Things get real in that moment after you have a child. You realize you’re a grown-up and someone is looking to you for guidance, direction, comfort, and security – for everything, really. And that real-life moment happens again and again and again. My story of faith is one of those moments.
I married an attorney who decided to go back to his roots and refine his tractor driving skills. After three years of Law School and a promising legal career in Las Vegas, we decided it just wasn’t what we wanted for our family. Two weeks after we made that decision we were in the beautiful valley of Grace, Idaho. What was I doing? I didn’t know anything about farming, or living a tiny town, but I loved what farming did for my husband, and I looked forward to a simple life in the country.
February 2014 was a crisp one, however, not much snow was on the ground. Water levels were severely low, and famers in the community were very anxious. We were all worried about how the crops would survive the next year. Meanwhile, my sweet six-year-old daughter was having some worries of her own. She had struggled since Christmas with knowing what was real and what wasn’t. She questioned us repeatedly about Santa, the Easter Bunny, Leprechauns, and so on. She was trying to figure out why we talked about these things as if they weren’t real. One night we were reading from the Book of Mormon (another book of scripture about Jesus Christ read by Latter-day Saints or Mormons) and our conversation went like this:
“Is Jesus really real Mom?”
“Yes Kallie, I know he is real. Do you think he is real?”
“I don’t know. I think he might be. But I’m just not sure.”
I promised her that she could know for herself if He was real. I promised her that He would answer her prayers. That she would feel that God lives and loves her. I testified that God lives and loves her.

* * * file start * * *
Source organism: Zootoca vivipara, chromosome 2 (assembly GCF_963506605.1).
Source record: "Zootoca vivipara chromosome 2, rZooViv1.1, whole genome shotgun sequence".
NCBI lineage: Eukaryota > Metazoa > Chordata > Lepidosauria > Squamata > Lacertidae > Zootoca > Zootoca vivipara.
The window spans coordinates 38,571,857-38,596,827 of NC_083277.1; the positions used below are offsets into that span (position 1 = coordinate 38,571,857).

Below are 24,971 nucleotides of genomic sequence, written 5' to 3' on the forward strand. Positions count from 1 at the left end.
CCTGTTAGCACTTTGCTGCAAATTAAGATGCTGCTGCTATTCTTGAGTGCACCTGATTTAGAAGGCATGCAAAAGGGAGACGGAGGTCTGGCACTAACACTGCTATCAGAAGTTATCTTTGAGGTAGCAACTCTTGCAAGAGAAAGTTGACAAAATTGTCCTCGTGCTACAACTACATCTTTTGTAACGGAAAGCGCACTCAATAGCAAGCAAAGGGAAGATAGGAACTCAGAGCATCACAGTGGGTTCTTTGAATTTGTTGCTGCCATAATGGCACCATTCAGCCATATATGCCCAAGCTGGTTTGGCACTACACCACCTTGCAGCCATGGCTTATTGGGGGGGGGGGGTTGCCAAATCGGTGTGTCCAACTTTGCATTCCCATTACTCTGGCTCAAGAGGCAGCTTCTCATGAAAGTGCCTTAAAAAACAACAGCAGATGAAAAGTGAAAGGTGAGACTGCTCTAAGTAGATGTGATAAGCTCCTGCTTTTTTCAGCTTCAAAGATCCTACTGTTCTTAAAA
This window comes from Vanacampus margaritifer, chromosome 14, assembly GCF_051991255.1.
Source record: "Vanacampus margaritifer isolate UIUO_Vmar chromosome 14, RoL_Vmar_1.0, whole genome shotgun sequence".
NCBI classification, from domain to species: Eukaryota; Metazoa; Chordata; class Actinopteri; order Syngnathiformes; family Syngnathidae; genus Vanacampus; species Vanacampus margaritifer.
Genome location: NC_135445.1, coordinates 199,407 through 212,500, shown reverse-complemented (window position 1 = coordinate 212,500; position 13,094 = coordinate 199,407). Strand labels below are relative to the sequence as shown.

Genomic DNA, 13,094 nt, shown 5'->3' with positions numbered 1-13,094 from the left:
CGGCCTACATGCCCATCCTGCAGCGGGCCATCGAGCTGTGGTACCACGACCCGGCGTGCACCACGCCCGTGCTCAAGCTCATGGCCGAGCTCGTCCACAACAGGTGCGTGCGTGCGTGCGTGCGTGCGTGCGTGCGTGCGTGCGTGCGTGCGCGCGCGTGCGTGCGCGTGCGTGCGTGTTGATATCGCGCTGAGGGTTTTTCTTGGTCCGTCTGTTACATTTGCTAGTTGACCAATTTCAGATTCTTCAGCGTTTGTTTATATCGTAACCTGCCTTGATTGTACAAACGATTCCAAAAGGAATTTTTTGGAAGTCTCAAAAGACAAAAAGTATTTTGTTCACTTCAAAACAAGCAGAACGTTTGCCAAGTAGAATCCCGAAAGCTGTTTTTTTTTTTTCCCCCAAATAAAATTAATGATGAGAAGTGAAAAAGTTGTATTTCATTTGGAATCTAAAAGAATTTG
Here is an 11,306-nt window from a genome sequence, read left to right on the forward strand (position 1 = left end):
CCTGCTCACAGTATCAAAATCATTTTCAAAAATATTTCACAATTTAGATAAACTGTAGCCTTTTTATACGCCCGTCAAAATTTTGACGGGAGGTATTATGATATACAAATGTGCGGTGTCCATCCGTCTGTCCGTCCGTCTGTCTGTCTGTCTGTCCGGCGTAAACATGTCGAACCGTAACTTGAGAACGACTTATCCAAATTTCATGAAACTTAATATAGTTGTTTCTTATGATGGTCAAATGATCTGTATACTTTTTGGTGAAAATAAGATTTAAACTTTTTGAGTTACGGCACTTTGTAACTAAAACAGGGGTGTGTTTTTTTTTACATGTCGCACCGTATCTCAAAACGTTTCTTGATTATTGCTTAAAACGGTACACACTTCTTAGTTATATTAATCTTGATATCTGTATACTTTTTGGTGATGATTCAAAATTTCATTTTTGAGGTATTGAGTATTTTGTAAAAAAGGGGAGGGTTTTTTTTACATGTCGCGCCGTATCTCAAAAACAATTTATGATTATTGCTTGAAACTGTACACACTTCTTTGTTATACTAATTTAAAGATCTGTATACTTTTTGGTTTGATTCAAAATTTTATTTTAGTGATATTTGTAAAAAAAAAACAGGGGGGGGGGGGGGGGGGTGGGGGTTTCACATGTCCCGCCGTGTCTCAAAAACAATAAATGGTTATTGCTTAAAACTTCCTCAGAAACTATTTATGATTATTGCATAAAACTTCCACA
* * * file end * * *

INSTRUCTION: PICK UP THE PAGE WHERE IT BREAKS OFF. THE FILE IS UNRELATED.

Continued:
I thought at such a tender age she would just take my word for it, but I was wrong. Weeks went by, we talked about the reality of Jesus Christ often and Kallie always had the same answer, “I just don’t know Mom.” As a mother I wondered if I was doing something wrong and I began to feel helpless. I wanted her answer to come, and started to question why Father in Heaven wasn’t giving me more direction as to how to help her.
More time passed. Water levels weren’t improving and things looked bleak. Our community united to pray for moisture and to fast, or refrain from eating food, for 24 hours as an exercise of our faith.
I was also still unsure how to best help Kallie. I finally just promised her that she could know Jesus was real by praying. I reminded her that all the members of our church in our area were praying and fasting for snow, and that only God and Jesus Christ could send us that snow. I told her that because Jesus was real and loved us he would send us snow, and when she saw it, she could know that Jesus was indeed real.
One afternoon, Kallie was asked to say a prayer of thanks for our meal. Kallie included in her prayer that we would get some snow. When she finished, I looked out the window at the huge snowflakes that were falling rapidly. With excitement I told Kallie to look out the window. Then, with tears in her eyes, she turned back to me and said, “He IS real Mom! I KNOW He is.” We cuddled close and watched the beautiful snowfall, each flake an answer to a little girl’s prayer.
This may seem like Kallie’s story of faith. However, as I watched those beautiful flakes fall to the ground any doubt of God’s reality or lack of awareness of us dissipated. I honestly believe that God felt Kallie’s prayer to know of His reality, was every bit as important as the thousands praying for moisture that winter. I was reassured that not only does He live and love us, but His timing is perfect.